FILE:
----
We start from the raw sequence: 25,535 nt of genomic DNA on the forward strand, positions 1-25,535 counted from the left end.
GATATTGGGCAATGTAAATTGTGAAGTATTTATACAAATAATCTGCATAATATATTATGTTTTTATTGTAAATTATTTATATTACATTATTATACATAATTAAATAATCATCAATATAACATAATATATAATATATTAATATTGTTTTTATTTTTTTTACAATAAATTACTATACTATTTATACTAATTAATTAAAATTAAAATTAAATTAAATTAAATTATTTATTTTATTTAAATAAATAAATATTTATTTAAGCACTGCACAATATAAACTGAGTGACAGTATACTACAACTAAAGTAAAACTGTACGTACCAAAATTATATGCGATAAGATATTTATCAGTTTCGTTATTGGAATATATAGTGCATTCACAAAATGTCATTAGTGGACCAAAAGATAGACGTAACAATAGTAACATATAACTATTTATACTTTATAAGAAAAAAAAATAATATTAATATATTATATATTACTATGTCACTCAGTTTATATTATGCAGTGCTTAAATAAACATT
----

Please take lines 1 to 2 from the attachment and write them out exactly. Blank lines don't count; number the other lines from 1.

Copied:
We start from the raw sequence: 25,535 nt of genomic DNA on the forward strand, positions 1-25,535 counted from the left end.
GATATTGGGCAATGTAAATTGTGAAGTATTTATACAAATAATCTGCATAATATATTATGTTTTTATTGTAAATTATTTATATTACATTATTATACATAATTAAATAATCATCAATATAACATAATATATAATATATTAATATTGTTTTTATTTTTTTTACAATAAATTACTATACTATTTATACTAATTAATTAAAATTAAAATTAAATTAAATTAAATTATTTATTTTATTTAAATAAATAAATATTTATTTAAGCACTGCACAATATAAACTGAGTGACAGTATACTACAACTAAAGTAAAACTGTACGTACCAAAATTATATGCGATAAGATATTTATCAGTTTCGTTATTGGAATATATAGTGCATTCACAAAATGTCATTAGTGGACCAAAAGATAGACGTAACAATAGTAACATATAACTATTTATACTTTATAAGAAAAAAAAATAATATTAATATATTATATATTACTATGTCACTCAGTTTATATTATGCAGTGCTTAAATAAACATT